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There will be no accommodation between gay rights activists and those seeking religious freedom to opt out of the gay rights movement. Gay rights activists demand tolerance for their lifestyle, but will not tolerate those who choose to adhere to their religious beliefs.

Increasingly, courts around the country are siding with the gay rights movement against those relying on the first freedoms of the country. While many would prefer to sit this out, they will be made to care.

Evil preaches tolerance until it is dominate and then it seeks to silence good. We are more and more rapidly arriving at a point in this country where Christians are being forced from the public square unless they abandon the tenets of their faith. In our secular society, Christianity is something you do on a Sunday and who you sleep with defines you.

For Christians defined by their faith, this paradigm of being defined by your sexual preference instead of your faith is deeply troublesome and will see more and more of these stories crop up.

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But Judge Spencer shot down the constitutional arguments, noting that the Supreme Court has “repeatedly found” that those engaged in commercial activity are subject to state discrimination laws, regardless of their religious beliefs. “Conceptually, [Mr. Phillips’s] refusal to serve a same-sex couple due to religious objection to same-sex weddings is no different from refusing to serve a biracial couple because of religious objection to biracial marriage,” wrote Judge Spencer…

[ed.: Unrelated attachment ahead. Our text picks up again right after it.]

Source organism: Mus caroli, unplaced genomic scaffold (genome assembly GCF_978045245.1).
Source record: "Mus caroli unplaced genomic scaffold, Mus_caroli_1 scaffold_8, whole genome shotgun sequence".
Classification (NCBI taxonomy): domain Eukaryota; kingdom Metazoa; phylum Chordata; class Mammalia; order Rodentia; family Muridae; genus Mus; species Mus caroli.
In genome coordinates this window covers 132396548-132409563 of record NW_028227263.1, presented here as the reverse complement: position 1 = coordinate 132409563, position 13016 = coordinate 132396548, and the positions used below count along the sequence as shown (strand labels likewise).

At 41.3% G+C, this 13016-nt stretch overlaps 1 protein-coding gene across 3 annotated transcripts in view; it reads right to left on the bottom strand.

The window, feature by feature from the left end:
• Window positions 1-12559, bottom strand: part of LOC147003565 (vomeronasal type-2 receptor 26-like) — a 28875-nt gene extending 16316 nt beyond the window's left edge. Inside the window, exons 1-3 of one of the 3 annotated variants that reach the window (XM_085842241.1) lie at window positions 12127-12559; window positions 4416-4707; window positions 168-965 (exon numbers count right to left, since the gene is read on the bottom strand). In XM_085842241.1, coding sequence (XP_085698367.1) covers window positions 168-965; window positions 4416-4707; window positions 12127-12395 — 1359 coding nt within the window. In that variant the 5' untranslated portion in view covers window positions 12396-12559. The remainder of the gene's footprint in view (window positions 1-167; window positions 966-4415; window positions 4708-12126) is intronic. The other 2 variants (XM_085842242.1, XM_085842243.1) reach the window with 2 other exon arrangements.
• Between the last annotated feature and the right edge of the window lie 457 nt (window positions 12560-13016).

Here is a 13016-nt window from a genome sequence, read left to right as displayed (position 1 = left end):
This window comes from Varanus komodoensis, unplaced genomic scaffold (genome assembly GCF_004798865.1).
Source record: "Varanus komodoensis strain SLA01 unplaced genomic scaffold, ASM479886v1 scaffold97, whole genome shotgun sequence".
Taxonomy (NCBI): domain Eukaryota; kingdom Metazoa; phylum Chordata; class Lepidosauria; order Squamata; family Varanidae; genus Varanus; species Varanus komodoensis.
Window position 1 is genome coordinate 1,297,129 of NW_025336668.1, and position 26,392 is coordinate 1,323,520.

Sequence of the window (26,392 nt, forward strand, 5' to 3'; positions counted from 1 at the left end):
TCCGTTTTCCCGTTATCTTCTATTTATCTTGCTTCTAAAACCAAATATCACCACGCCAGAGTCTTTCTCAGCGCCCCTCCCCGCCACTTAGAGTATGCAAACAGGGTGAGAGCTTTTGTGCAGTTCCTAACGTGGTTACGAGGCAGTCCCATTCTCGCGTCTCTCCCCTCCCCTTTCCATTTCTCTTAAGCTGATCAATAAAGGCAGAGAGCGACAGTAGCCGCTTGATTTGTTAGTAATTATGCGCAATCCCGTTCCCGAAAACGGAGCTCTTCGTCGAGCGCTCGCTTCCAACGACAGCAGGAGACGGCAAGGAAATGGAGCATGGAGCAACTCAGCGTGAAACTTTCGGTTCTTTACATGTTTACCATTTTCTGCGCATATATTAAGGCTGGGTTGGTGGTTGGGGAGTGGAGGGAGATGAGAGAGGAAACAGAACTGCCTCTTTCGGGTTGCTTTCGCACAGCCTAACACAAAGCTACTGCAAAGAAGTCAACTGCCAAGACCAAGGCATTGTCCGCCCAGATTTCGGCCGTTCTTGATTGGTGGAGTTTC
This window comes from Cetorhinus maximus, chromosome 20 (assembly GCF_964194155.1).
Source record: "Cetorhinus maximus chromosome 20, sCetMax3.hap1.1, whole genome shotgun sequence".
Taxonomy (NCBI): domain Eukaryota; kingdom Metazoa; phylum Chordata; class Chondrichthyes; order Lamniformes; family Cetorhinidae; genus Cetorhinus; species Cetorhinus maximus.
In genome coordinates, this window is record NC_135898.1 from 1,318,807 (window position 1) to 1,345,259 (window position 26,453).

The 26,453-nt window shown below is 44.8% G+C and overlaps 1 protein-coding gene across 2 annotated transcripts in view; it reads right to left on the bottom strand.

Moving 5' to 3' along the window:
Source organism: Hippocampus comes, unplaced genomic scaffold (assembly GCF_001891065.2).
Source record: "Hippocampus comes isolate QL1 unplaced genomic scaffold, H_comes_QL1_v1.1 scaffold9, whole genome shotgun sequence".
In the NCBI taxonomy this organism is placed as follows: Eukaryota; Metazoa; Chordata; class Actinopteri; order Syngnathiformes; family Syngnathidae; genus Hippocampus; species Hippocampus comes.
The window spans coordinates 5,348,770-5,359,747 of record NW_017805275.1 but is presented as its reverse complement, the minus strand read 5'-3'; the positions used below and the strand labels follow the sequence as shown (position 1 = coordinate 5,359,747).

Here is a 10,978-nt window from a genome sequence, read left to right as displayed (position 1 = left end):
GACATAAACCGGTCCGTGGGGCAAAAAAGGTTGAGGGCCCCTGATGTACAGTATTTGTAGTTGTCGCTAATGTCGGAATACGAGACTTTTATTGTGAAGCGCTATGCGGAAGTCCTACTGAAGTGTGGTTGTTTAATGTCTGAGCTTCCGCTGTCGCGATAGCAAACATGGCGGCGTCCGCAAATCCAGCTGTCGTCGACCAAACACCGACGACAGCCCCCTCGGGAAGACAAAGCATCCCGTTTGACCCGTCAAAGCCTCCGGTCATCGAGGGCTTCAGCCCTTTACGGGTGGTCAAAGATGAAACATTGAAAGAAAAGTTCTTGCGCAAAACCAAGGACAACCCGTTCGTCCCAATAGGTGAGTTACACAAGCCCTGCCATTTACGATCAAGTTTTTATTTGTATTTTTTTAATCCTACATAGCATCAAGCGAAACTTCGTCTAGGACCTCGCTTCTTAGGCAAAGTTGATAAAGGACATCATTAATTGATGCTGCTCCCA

Wedding professionals in at least six states have run headlong into state antidiscrimination laws after refusing for religious reasons to bake cakes, arrange flowers or perform other services for same-sex couples.

The issue gained attention in August, when the New Mexico Supreme Court ruled that an Albuquerque photography business violated state antidiscrimination laws after its owners declined to snap photos of a lesbian couple’s commitment ceremony.

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“If the service or the product is expressive, if it sends a message, and the government says you have to make it, create it, and carry it for someone else, that is forced speech,” Ms. Martin told KNUS-AM talk-show host Peter Boyles.

Ms. Martin also warned that “this is just the first step.”

“If they can make Jack speak someone else’s message when they want it spoken and where they want it spoken, that is a government that we should all fear,” she said…

“It’s about the government telling you what you’re supposed to feel and believe. It doesn’t have anything to do with gay or straight,” said Mr. Boyles on Thursday’s program. “This is about this man’s right to say no, and what comes from that. This is what political correctness, authoritarianism is all about.”